» Personal Boundaries (and Trans Exclusion)

This is an important issue for me and quite a controversial one to comment on.

Having mild autism I’ve often had issues understanding and respecting personal boundaries, and also knowing what to do when my own were breached. As I got older and thought about it more; I gained an outsider perspective as to why boundaries are important and what they shouldn’t be used for.

Boundaries are there to protect you and your autonomy as a human being. 

They are not there to:

  • Use as a tool to defend privilege;
  • Ignore the boundaries or sensitivities of others;
  • Use as a “get out of jail free” card in an argument where you’ve hurt or offended someone else, crossed their lines and do not wish to justify yourself;
  • Use as a means of socially excluding those with social difficulties and mental illness;
  • Protect yourself from any and all criticism;
  • Generally, use as a weapon against others. 

This is a difficult argument because in feminism and social justice boundaries are regarded as very important, especially when you have “Nice Guys” making you feel uncomfortable and intruded upon. The problem is that said boundaries can also be used to turn around on people who are not as popular or respected within such a community and deny them a chance to integrate. This is why even though I have a good laugh at “Nice Guys of OKCupid” and the like, I do worry that some of them are not genuine creeps but people with autism or aspergers who have a poor time expressing themselves and often emulate “Nice Guys” without thinking.

It’s important to recognise that while the friend-zone as an institutional concept is nonsense - some people do still get rejected socially for unfair reasons. Of course people’s right to associate is very important, and you can’t force anyone to accept you going down a road that they’re uncomfortable with. But there are two sides to human interaction and this can easily get forgotten, and it’s not uncommon for feminist sensitivities to be observed at the expense of trans*, racial or disability related ones.

If people have an unfair or hurtful reason for refusing to associate with you or engage in a particular line of discussion - you have a right to criticise them. This does not mean you have the right to hassle someone who does not want to be your girlfriend, does not appreciate you objectifying them, or other forces a level of interaction on them that makes them uncomfortable, but it does mean that their motives for excluding or refusing to engage with someone are not infallible. 

A great example of what I’m talking about on a slightly wider scale is the Michfest Womyn’s festival, which is famously trans-exclusive. People go on about their Right to a Safe Space from transwomen. These are often lesbian separatists that identify as “Radical Feminists”, more appropriately defined as ”Trans Exclusive Radical Feminists”(TERFs), since despite popular belief not all Radicals are of this view. It’s all about their rights, their boundaries, and they refuse to recognise that the manner in which they assert said boundaries paints transwomen as predators. Because there is this view in society that the asserting of boundaries is somehow free of criticism - it’s a difficult policy to engage with. 

As a person who can come across as socially quite awkward, I still retain the “Last to be picked for the football team” syndrome from primary school. As such, I, and other people with autism and other conditions, are more likely to be excluded. Challenging the social structures behind this, in some social justice circles, seems to be forbidden. You just respect people’s right to association - that’s it.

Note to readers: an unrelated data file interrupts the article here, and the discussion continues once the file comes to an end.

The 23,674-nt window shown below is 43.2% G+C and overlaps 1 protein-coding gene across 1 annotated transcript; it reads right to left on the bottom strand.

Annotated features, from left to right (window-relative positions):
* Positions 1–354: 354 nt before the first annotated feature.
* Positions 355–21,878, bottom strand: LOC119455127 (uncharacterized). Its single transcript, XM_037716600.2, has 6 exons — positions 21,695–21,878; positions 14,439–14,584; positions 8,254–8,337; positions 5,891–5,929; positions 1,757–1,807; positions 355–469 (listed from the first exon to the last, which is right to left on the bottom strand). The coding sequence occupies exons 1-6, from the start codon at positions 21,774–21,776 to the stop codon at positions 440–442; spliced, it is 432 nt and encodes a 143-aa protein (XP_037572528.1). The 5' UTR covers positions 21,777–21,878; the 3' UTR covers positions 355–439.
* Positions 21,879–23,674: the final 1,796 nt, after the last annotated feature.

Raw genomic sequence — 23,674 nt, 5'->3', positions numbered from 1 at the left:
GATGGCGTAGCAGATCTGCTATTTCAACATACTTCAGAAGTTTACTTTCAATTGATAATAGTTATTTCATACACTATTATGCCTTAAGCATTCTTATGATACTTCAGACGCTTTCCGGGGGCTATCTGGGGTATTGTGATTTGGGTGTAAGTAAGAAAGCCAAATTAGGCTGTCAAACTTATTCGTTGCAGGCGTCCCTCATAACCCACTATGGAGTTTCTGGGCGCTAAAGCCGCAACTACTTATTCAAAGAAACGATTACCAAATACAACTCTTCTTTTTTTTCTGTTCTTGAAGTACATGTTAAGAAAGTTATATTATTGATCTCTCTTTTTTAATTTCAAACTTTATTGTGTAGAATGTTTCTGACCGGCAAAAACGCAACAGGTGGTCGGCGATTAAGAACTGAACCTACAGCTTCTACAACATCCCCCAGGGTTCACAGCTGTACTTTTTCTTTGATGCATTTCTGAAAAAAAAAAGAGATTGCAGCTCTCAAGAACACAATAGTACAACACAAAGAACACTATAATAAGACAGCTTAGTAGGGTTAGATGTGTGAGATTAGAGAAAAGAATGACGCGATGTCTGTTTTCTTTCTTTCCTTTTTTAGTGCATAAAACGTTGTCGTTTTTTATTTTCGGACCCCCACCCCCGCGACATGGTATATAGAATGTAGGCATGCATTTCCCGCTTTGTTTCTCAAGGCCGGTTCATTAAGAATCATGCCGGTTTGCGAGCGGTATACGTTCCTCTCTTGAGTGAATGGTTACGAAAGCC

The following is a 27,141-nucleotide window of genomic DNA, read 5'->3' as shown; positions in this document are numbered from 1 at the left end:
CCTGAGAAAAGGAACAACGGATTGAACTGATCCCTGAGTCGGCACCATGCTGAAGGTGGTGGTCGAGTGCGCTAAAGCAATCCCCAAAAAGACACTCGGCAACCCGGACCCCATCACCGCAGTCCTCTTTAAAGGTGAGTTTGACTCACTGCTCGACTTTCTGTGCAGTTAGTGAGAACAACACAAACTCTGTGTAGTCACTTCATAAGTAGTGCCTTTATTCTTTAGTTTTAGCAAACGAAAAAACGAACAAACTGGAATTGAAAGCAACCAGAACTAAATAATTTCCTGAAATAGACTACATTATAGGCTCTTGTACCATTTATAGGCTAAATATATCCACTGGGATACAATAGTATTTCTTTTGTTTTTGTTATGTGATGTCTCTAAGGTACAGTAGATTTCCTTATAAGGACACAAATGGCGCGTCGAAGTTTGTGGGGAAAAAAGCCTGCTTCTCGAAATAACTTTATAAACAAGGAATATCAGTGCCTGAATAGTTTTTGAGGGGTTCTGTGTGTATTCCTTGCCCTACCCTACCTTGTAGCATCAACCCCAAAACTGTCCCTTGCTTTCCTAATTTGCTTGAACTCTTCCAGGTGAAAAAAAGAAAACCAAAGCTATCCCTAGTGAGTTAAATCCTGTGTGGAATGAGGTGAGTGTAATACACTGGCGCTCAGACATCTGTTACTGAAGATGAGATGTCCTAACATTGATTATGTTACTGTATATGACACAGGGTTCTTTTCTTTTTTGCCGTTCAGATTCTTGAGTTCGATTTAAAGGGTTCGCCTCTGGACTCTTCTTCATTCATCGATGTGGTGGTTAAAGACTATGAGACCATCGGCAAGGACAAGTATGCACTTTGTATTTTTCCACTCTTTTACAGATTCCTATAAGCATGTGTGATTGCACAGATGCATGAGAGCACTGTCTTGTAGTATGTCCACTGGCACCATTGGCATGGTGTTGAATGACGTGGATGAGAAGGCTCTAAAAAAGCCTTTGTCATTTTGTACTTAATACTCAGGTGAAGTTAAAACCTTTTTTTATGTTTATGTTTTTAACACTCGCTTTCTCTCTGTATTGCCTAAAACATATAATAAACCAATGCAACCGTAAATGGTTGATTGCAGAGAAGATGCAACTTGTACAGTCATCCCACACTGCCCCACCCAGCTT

But hold on - how is this any different to people’s “right not to associate” or do business with LGBT people? Perhaps people respect their legal right to on some level - but activists don’t just let things lie, they protest it. The truth is there are social structures within feminism, within LGBT and racial activism that elevate some people to the top and and kick some people to the bottom. There’s a degree of “libertarian”, socially darwinist ideology that’s somehow bled into social justice that I’m not happy about since it’s the opposite of what it’s about. Back when I started this game, as far as I aware, if people decided not to talk to you because you were trans, gay, autistic, whatever - that was a bad thing. In some circles, this is no longer the case.

Passing privilege and “Negativity”, two things which I covered in previous blogs, are forms this can take. Transphobia in feminist spaces is another, as is ableism against those especially with resulting social difficulties in highly social activist environments. Unfortunately even when they claim to be “radical” - activist circles often inherit most of the values of outside culture, and this includes the rather wonky definition of what a “boundary” should be. 

Again, boundaries are not a concept that are beyond criticism and they can be used offensively. Please respect that some people have a hard time fitting in, can be excluded all too often and that many of the things you say or do to them may be hurtful to their own sensitivities. Just because someone comes off as “Weird” or “Awkward” to you, as people with autism often do, or transwomen to TERFs and the general public, doesn’t mean you have a right to judge them; even if you have a right not to associate with them - please don’t abuse it. Recognise intersectionality and the myriad of different difficulties and experiences people other than you might have, that need to be respected.

23 notes #personal boundaries #autism #ableism #michfest #terf #radfem #transgender #transphobia #feminism #womyn #intersectionality